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John Wayne's Tribute to America


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Deal of the Day: How I Met Your Mother
Today only, and while supplies last, suit up for all nine legendary seasons of the slap-happy show that took TV comedy to hilarious new heights. This 28-disc set comes in "The Playbook" encasing loaded with special features and never-before-seen content. Offer ends at 11:59 p.m. (PT) on Saturday, November 22, 2014. Learn more
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Product Details

  • Actors: John Wayne
  • Format: Multiple Formats, Color, NTSC
  • Language: English
  • Region: Region 1 (U.S. and Canada only. Read more about DVD formats.)
  • Aspect Ratio: 1.33:1
  • Number of discs: 1
  • Rated: NR (Not Rated)
  • Studio: Mpi Home Video
  • DVD Release Date: July 31, 2007
  • Run Time: 80 minutes
  • Average Customer Review: 4.6 out of 5 stars  See all reviews (126 customer reviews)
  • ASIN: B000OZ2CQQ
  • Amazon Best Sellers Rank: #15,705 in Movies & TV (See Top 100 in Movies & TV)

Special Features

  • Original sponsor commercials with John Wayne and Ed McMahon
  • John Wayne on "What's My Line?"

Editorial Reviews

Product Description

An All-Star Spectacular with Lucille Ball, Jack Benny, Dan Blocker, Roscoe Lee Brown, Glen Campbell, Johnny Cash, Roy Clark, Bing Crosby, Phyllis Diller, Lorne Greene, Celeste Holm, Bob Hope, Michael Landon, Ann-Margret, Dean Martin, Ross Martin, Greg Morris, Rick & David Nelson, Hugh O'Brien, Rowan & Martin, William Shatner, Red Skelton, Tom Smothers and Leslie Uggams and Dennis Weaver.

AMERICA'S ALL-TIME GREATEST MOVIE HERO PRESENTS AN HISTORICAL CELEBRATION WITH OVER TWO-DOZEN LEGENDARY GUEST STARS

John Wayne's first television special, originally aired as Swing Out, Sweet Land on NBC-TV in 1970, is a patriotic and poignant journey through American history -- with music, comedy and many famous friends.

As host and narrator, Wayne walks through pivotal moments in America's past. His guests include Jack Benny as a citizen asking George Washington (Lorne Greene) about that dollar he supposedly threw across the Potomac River; Bob Hope and Ann-Margret entertaining the troops at Valley Forge; printer Red Skelton discussing dissent with apprentice Tom Smothers; Lucille Ball as Miss Liberty; and Bing Crosby as Mark Twain, philosophizing with freed slave Frederick Douglass (Roscoe Lee Brown).

Also: Dean Martin as inventor Eli Whitney; Michael Landon as Peter Minuit, buying Manhattan Island from an Indian (Bonanza co-star Dan Blocker); brothers Rick and David Nelson fighting on opposite sides in the Civil War; Phyllis Diller as a 19th-century Presidential candidate; Dan Rowan and Dick Martin as the Wright brothers; Celeste Holm and Dennis Weaver as the parents of young Abraham Lincoln; Greg Morris as Crispus Attucks, a Negro who died in the Boston Massacre.

Musical highlights include Ribbon Of Steel by Johnny Cash, This Is A Great Country by Glen Campbell, Oh, Susannah by Roy Clark, Clementine by Leslie Uggams and God Bless America by the cast.

JOHN WAYNE'S TRIBUTE TO AMERICA is a lavish and thoughtful timepiece of 20th-century television entertainment, presenting a parade of legendary stars in a humorous and hopeful celebration.

DVD Bonuses:

*Original Sponsor Commercials with John Wayne & Ed McMahon
*John Wayne on What's My Line?

Amazon.com

As an amazing time capsule of all-star entertainment, John Wayne's Tribute to America provides a perfect snapshot of American television in the year 1970. Under its original title Swing Out, Sweet Land, this Emmy-winning variety show was originally broadcast on NBC on November 29, 1970, and was intended, in part, as John Wayne's personal response to growing protest against the war in Vietnam. Three years after the hippie movement's "Summer of Love," the country was politically divided like never before, and this 80-minute special was Wayne's attempt to counteract the "anti-American" war protests with a rousing, patriotic, and unifying reminder of America's greatness. In his introduction, Wayne (whose controversial conservatism ran against the rising tide of liberal politics) promises that the show will be apolitical and "short on preaching," focusing instead on America as "one of those yarn-spinnin' places"--a proud land of immigrants where people didn't take themselves too seriously, and where courage and nobility were mixed with song, dance, and humor as the country expanded westward. Swing Out, Sweet Land then kicks into high gear, with Glenn Campbell singing "This Is a Great Country" (from Irving Berlin's final musical, Mr. President), followed by a veritable who's who of veteran entertainers, singing songs, telling jokes and appearing in historical sketches that unabashedly express Wayne's pro-American sentiments. As a tuneful history lesson, the program won an Emmy award for Dominic Frontiere's outstanding achievement in musical direction.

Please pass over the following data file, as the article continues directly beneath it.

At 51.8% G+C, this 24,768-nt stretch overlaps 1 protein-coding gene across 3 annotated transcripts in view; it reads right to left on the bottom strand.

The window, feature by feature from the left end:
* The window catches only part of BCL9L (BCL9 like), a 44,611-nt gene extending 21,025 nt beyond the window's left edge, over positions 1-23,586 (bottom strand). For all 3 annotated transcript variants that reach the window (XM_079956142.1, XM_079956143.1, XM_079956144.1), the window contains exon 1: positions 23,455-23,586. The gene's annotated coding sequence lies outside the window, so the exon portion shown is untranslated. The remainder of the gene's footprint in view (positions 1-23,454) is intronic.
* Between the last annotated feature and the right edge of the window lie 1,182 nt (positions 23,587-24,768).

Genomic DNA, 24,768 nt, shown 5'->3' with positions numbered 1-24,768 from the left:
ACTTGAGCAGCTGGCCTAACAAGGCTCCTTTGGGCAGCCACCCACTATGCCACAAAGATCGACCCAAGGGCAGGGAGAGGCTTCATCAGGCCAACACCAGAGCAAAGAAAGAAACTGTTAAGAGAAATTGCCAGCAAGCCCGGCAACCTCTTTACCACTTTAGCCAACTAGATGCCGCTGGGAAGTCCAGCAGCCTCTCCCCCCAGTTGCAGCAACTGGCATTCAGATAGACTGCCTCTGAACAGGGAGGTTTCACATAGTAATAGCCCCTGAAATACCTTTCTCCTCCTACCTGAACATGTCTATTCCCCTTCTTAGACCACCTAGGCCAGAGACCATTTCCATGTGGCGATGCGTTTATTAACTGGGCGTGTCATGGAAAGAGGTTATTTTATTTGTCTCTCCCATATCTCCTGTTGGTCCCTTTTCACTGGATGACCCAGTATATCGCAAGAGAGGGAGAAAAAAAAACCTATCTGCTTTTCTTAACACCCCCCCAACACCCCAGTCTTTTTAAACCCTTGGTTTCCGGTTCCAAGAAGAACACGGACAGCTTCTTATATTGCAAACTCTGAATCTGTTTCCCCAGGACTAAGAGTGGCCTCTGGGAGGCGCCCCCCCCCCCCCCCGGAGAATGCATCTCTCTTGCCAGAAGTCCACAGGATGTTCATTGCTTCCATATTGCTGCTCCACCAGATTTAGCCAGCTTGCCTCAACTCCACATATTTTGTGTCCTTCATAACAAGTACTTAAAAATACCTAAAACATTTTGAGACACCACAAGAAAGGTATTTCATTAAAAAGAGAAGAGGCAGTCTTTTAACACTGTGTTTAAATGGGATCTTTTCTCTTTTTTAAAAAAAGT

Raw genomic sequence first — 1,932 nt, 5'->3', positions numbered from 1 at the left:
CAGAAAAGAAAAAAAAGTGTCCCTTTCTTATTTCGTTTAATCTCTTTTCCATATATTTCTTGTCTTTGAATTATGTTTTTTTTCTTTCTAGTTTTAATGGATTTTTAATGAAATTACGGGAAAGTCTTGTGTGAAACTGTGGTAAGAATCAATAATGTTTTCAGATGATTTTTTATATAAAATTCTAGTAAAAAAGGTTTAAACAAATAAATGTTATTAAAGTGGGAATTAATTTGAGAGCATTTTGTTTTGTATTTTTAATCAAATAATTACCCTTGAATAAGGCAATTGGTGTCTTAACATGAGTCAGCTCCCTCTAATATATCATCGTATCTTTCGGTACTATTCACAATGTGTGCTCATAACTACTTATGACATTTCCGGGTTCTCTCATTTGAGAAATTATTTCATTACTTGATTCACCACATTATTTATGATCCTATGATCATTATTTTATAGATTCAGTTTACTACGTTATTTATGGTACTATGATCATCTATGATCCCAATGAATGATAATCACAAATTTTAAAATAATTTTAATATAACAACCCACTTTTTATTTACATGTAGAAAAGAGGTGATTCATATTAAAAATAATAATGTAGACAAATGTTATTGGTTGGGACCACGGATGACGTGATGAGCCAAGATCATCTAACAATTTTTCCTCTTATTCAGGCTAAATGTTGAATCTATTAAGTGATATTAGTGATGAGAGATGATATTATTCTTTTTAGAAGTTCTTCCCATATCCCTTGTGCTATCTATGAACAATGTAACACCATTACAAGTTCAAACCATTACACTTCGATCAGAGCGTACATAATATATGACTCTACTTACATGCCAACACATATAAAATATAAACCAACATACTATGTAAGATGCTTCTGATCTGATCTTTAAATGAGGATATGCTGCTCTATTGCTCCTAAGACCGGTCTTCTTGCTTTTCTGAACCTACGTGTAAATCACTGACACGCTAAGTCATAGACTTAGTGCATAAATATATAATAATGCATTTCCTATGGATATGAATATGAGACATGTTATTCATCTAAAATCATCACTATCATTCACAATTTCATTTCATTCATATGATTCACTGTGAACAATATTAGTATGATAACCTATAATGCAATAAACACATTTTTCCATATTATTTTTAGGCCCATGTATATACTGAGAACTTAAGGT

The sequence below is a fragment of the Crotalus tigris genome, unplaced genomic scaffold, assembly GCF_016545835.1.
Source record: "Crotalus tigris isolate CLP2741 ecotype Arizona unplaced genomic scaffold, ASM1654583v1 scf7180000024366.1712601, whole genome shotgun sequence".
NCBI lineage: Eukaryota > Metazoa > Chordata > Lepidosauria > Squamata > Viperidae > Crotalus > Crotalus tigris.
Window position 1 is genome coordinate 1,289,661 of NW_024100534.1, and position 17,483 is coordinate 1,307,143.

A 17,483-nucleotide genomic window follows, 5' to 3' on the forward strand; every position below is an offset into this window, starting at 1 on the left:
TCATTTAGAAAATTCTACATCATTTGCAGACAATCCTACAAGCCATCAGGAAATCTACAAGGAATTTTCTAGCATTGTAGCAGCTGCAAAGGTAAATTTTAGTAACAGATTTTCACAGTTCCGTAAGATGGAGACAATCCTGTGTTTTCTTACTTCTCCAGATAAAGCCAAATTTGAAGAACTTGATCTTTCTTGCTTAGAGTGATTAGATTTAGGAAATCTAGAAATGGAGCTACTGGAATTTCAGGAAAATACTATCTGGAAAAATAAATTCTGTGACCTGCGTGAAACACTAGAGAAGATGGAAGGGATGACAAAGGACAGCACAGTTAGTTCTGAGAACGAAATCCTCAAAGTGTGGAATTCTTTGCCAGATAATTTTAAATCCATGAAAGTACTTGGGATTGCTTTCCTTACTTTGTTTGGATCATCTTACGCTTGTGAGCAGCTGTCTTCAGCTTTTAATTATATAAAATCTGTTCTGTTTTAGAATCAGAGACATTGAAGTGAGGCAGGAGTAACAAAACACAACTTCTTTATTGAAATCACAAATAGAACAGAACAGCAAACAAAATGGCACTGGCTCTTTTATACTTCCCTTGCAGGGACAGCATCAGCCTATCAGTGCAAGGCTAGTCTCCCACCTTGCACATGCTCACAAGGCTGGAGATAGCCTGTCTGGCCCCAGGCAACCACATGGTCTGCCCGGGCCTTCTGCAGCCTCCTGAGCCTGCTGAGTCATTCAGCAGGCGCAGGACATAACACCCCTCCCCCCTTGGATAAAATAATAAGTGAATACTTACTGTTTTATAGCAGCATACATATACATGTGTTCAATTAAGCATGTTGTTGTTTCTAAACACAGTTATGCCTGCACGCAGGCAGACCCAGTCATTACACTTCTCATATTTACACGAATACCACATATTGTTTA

For some viewers this will be a welcome trip down memory lane, or a nostalgic reminder of a kind of patriotic spirit that had grown increasingly old-fashioned even in 1970. Others will see it as a perfect target for the kind of variety-show spoofs that were later perfected on SCTV. No matter how you perceive it now, Swing Out, Sweet Land offers an abundance of one-of-a-kind highlights, like Bing Crosby playing Mark Twain; Roscoe Lee Browne as Frederick Douglass; Ann-Margaret dancing up a patriotic storm; William Shatner doing some "serious acting" as John Adams; Lucille Ball as the voice of the Statue of Liberty; George Burns poking fun at Jack Benny in a hilarious walk-on cameo; Ricky and David Nelson as Confederate and Union enemies; Johnny Cash billed as a "locomotive troubadour," singing a flawless rendition of "Ribbon of Steel"; and Bob Hope doing his war-time comedy act... at Valley Forge! That's just a sampling of the stars on hand for Wayne's salute to America, along with a ghost-town sketch that qualifies as a kind of early farewell to Wayne's established Western persona. And while most of Swing Out, Sweet Land now looks impossibly quaint and dated, it's more than worthy of DVD revival as a memorable TV footnote to Wayne's big-screen career. The original 1970 broadcast was sponsored by Anheuser-Busch, and as a bonus feature the DVD includes the show's original commercials for Budweiser beer, one featuring Wayne and Ed McMahon. Also included is an archival clip of Wayne promoting his then-new film The Alamo while appearing as the "mystery guest" on a 1960 episode of the popular TV game show What's My Line? --Jeff Shannon